We used our emission rate estimates to calculate emission factors (EFs). Emission factors were calculated by the following equation: sum of all emissions from emitting sites + the sum of all emissions from non-emitting sites (which is zero) divided by the total number of sampled sites (emitting and non-emitting). This calculation was done individually for all unique combinations of infrastructure types and regions. In other words, emission factors were calculated based on measurements from a specific region and infrastructure type. As a result, a type of infrastructure could have multiple EFs if it is a common type across multiple regions. For example, an EF for a single oil well in Lloydminster might be different than an EF for a single oil well in Peace River. We chose to calculate EFs based on infrastructure type and region because we know from previous studies that emissions can vary substantially based on these two factors. Our method lets us account for the variability that exists within the upstream sector, which in turn helps avoid scenarios of over and under-estimations.
The inventory shown in this application was modelled using calculated emission factors (via the above method). The following steps give a brief description of how the model works: 1. Determine the infrastructure types (e.g., Single oil well) for all sites. 2. Calculate the total number of sites for each infrastructure type within each production region using IHS databases (based on the 2019 infrastructure counts); 3. Allocate an emission factor (EF) to each site by infrastructure type, and region (when possible*); 4. We present the sum of all emissions within a ~6 km2 cell (0.1 degree x 0.1 degree).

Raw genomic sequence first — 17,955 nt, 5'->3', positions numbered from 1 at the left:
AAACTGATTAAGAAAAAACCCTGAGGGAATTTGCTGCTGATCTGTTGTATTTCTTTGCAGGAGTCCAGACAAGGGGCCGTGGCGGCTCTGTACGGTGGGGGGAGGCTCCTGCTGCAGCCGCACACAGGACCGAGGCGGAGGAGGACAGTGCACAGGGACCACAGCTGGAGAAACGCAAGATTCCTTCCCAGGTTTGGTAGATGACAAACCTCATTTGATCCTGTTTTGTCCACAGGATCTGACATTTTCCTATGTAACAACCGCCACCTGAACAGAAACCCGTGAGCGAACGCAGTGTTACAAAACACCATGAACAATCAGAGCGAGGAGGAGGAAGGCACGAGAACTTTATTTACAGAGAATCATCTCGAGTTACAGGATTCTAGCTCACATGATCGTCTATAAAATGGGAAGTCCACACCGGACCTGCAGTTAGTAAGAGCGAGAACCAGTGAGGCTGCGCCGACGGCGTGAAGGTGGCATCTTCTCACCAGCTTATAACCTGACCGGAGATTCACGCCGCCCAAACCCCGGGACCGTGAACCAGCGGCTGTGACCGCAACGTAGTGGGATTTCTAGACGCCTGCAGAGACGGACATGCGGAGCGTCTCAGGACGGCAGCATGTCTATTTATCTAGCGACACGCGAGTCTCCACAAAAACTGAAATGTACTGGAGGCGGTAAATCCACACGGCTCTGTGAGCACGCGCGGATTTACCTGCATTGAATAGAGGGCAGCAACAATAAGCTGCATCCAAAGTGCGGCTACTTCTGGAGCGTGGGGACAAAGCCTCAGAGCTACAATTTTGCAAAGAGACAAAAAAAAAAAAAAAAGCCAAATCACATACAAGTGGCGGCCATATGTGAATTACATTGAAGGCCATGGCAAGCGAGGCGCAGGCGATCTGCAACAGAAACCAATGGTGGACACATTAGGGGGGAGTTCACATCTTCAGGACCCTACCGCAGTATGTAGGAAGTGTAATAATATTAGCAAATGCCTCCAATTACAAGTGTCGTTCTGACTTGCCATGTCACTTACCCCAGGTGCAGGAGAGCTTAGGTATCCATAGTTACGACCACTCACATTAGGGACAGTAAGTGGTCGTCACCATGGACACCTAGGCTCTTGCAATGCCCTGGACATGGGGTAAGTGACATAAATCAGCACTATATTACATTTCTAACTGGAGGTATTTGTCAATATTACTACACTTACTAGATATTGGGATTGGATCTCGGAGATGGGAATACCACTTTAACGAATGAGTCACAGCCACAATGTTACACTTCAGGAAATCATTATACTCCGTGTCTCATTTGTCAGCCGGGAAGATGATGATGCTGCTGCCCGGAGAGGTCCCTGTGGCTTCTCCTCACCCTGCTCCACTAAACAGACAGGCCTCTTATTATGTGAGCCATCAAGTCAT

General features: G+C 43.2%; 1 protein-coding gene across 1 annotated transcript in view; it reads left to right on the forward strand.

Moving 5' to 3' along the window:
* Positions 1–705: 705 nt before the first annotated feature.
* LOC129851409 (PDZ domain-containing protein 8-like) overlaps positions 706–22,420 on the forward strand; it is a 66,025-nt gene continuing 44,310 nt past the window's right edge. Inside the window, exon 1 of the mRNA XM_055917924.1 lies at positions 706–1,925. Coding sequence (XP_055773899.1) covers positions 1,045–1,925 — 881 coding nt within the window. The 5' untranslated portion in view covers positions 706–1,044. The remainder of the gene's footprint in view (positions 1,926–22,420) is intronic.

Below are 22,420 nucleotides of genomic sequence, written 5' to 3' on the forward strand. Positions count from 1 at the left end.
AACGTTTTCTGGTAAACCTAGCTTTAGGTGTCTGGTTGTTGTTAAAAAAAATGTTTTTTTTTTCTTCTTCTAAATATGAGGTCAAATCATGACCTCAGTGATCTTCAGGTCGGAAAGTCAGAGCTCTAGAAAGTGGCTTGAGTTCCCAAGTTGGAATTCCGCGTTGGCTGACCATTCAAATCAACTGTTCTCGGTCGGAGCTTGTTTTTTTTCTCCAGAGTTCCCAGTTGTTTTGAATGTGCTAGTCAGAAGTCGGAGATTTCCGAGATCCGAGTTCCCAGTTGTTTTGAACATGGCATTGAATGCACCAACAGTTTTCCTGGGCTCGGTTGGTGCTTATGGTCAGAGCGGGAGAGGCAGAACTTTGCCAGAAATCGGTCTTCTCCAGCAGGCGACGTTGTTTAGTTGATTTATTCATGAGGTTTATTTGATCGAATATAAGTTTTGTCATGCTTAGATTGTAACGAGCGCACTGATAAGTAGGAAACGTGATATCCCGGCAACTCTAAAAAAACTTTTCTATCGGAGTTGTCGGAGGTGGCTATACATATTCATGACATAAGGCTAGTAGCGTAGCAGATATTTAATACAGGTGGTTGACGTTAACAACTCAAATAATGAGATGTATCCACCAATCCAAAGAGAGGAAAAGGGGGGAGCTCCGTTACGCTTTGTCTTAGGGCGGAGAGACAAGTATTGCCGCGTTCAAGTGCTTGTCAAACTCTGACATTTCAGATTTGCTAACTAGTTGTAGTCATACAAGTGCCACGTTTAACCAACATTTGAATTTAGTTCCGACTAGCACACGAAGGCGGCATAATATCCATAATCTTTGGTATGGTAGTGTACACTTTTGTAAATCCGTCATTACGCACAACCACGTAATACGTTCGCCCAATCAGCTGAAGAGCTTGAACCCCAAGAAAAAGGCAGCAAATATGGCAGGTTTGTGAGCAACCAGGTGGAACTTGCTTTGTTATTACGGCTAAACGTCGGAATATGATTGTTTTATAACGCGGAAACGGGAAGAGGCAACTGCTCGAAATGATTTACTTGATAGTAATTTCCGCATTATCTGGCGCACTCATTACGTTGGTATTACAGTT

*Measurements presented in this application covered Lloydminster (AB and SK sides), Grande Prairie, Red Deer, Medicine Hat, Montney BC, and the Weyburn area in Saskatchewan. Thus, emission inventory estimates for High Level, Bonnyville, St. Albert, Midnapore, and British Columbia are approximations based on EFs calculated from measurements in Red Deer, Medicine Hat and Grande Prairie. CHOPS EFs from Lloydminster were not applied to other areas because that development is unique in Canada.
For more information on the methodology, the readers are invited to consult this document.
Many of these values have been previously published in the peer reviewed literature. All unpublished values were produced using the same methodology, and should be regarded as consistent with peer review values. We reserve the right to update this resource on occasion, based on new approaches to data processing or the inventory model, or to reflect the best available data such as updated infrastructure or activity counts.
Last version: February 2020.
This website was built using RShiny.
The following R packages were used in to build this RShiny application: